Childhood is full of self-limited illnesses. Kids get sick and kids get better. The majority of childhood illnesses will get better on their own. Because of this, observation and “watchful waiting” is often the most useful diagnostic test at the pediatrician’s disposal.
Parents are often confused about the need for testing. Their experiences with adult medicine is typically full of lab tests and imaging studies. Unfortunately some parents equate the quantity of testing with the quality of care. Choosing observation is often viewed as not caring or not taking the complaint seriously. So there is an intrinsic struggle between what the pediatrician feels is needed, the parent’s expectations, and the risk if something is “missed.”
The skilled pediatrician can navigate this rocky road and have happy parents and good outcomes. This is the art of medicine.
Why not order more tests?
There are several reasons why ordering blood test or x-rays is not always the best choice. Testing often leads to false positive results, which often leads to more testing. This runs up healthcare costs and puts kids through unnecessary procedures. Test results often do not change the management of the child’s illness. If the same course of action is going to be recommended whether a test is positive or negative, the test has no value to the child’s management. Finally, testing can have negative side-effects. A needle brings on anxiety in children and it hurts. X-rays and CT scans expose children to radiation.
It is estimated that 1 child out of every 1000 to 5000 children receiving a head CT scan will die from cancer attributable to the radiation from that scan. This cancer would likely show up decades later, but the process was started with that radiation exposure. Pediatricians see children who fall and hit their head or who complain of headaches almost daily, giving ample opportunity for ordering CT scans and possibly causing a cancer later in life. Even the most anxious parent would likely accept watchful waiting given these numbers.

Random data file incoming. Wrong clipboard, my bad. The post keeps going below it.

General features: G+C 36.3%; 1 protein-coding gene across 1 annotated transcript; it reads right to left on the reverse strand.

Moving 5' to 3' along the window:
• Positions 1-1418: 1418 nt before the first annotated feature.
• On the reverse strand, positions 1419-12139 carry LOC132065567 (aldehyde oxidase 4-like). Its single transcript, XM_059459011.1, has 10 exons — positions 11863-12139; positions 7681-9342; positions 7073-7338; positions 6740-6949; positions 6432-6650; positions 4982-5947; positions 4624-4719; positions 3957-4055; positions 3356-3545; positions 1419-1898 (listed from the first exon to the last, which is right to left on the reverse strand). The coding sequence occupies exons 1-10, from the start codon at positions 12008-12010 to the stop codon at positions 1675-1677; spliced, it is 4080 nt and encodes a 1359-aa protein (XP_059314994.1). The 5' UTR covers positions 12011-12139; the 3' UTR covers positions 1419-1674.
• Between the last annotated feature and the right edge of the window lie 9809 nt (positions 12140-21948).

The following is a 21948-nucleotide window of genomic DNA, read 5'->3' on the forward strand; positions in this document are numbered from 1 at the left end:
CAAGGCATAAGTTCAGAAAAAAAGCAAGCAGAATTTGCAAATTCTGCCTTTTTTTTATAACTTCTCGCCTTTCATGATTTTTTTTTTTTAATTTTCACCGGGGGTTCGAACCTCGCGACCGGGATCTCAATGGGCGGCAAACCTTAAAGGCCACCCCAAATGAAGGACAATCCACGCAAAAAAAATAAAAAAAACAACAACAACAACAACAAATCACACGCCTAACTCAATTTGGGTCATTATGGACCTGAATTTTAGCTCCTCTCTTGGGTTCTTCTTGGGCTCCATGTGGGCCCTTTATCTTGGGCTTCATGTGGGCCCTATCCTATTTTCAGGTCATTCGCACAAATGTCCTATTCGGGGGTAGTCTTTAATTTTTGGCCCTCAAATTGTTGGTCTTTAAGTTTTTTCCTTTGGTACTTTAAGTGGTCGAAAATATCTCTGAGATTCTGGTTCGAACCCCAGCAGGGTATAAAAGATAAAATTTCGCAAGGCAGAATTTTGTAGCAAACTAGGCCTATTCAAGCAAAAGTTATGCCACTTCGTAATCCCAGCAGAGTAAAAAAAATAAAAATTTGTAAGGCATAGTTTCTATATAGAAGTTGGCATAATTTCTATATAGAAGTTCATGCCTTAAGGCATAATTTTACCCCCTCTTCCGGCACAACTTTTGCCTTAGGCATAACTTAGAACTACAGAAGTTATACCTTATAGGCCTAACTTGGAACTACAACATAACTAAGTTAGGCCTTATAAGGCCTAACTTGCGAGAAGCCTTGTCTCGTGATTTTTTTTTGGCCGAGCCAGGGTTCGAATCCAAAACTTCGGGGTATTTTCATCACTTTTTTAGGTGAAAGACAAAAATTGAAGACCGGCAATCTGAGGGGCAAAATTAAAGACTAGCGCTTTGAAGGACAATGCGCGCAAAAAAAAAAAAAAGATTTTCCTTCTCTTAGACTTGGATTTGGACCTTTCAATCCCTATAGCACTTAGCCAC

Is there a time when testing should be done?
Absolutely! Technology has given medicine the power to diagnose, treat, and cure illness, and there is a time when it should be utilized. If a toddler is in a car wreck, hitting his head and losing consciousness, and now he is vomiting excessively, he absolutely should receive a CT scan of his head. Cancer risk be damned. Physicians are taught to balance the risk of doing something versus observation, and sometimes the scales lean dramatically in one direction or the other.
Trust and communication
Trust is a crucial part of this equation. The parents need to trust the doctor’s skill and the doctor needs to trust the parent’s capacity to observe and detect signs of a worsening condition. The doctor must be able to communicate warning signs and parents need to feel free to contact the physician with questions or concerns.
With modern medicine there has been great leaps in technology that have enabled us to do things once unimaginable, yet watchful waiting remains the most powerful diagnostic instrument that the pediatrician has in his or her bag.
Michael Gonzalez is a pediatrician who blogs at The Anxious Parent.
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